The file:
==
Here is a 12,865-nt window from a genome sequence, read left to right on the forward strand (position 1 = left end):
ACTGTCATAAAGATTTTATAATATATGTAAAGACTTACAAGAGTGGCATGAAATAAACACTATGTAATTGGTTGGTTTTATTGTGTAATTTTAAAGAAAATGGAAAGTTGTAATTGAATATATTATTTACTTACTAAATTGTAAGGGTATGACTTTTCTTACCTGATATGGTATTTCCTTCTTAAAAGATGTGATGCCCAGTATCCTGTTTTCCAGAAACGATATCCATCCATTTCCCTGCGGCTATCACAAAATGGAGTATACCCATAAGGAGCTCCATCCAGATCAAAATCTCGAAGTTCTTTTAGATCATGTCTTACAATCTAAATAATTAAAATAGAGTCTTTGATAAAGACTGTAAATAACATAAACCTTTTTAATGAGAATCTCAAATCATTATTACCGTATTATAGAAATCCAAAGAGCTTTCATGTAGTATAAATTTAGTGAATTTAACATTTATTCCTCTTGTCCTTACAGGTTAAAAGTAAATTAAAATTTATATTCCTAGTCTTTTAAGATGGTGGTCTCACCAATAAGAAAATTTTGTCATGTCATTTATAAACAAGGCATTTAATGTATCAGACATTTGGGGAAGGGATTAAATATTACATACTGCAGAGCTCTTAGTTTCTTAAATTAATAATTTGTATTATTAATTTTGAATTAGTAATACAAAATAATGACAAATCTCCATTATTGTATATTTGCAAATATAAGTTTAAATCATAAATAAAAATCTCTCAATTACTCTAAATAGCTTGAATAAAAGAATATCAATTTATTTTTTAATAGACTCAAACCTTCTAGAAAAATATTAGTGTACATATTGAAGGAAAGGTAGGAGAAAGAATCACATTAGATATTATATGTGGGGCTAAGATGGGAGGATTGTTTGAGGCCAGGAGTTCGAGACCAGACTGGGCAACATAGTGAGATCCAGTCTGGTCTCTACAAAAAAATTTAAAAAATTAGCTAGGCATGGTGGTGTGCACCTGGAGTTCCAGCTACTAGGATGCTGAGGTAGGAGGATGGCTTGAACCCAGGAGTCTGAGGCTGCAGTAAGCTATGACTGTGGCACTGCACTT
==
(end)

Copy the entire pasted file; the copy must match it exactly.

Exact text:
Here is a 12,865-nt window from a genome sequence, read left to right on the forward strand (position 1 = left end):
ACTGTCATAAAGATTTTATAATATATGTAAAGACTTACAAGAGTGGCATGAAATAAACACTATGTAATTGGTTGGTTTTATTGTGTAATTTTAAAGAAAATGGAAAGTTGTAATTGAATATATTATTTACTTACTAAATTGTAAGGGTATGACTTTTCTTACCTGATATGGTATTTCCTTCTTAAAAGATGTGATGCCCAGTATCCTGTTTTCCAGAAACGATATCCATCCATTTCCCTGCGGCTATCACAAAATGGAGTATACCCATAAGGAGCTCCATCCAGATCAAAATCTCGAAGTTCTTTTAGATCATGTCTTACAATCTAAATAATTAAAATAGAGTCTTTGATAAAGACTGTAAATAACATAAACCTTTTTAATGAGAATCTCAAATCATTATTACCGTATTATAGAAATCCAAAGAGCTTTCATGTAGTATAAATTTAGTGAATTTAACATTTATTCCTCTTGTCCTTACAGGTTAAAAGTAAATTAAAATTTATATTCCTAGTCTTTTAAGATGGTGGTCTCACCAATAAGAAAATTTTGTCATGTCATTTATAAACAAGGCATTTAATGTATCAGACATTTGGGGAAGGGATTAAATATTACATACTGCAGAGCTCTTAGTTTCTTAAATTAATAATTTGTATTATTAATTTTGAATTAGTAATACAAAATAATGACAAATCTCCATTATTGTATATTTGCAAATATAAGTTTAAATCATAAATAAAAATCTCTCAATTACTCTAAATAGCTTGAATAAAAGAATATCAATTTATTTTTTAATAGACTCAAACCTTCTAGAAAAATATTAGTGTACATATTGAAGGAAAGGTAGGAGAAAGAATCACATTAGATATTATATGTGGGGCTAAGATGGGAGGATTGTTTGAGGCCAGGAGTTCGAGACCAGACTGGGCAACATAGTGAGATCCAGTCTGGTCTCTACAAAAAAATTTAAAAAATTAGCTAGGCATGGTGGTGTGCACCTGGAGTTCCAGCTACTAGGATGCTGAGGTAGGAGGATGGCTTGAACCCAGGAGTCTGAGGCTGCAGTAAGCTATGACTGTGGCACTGCACTT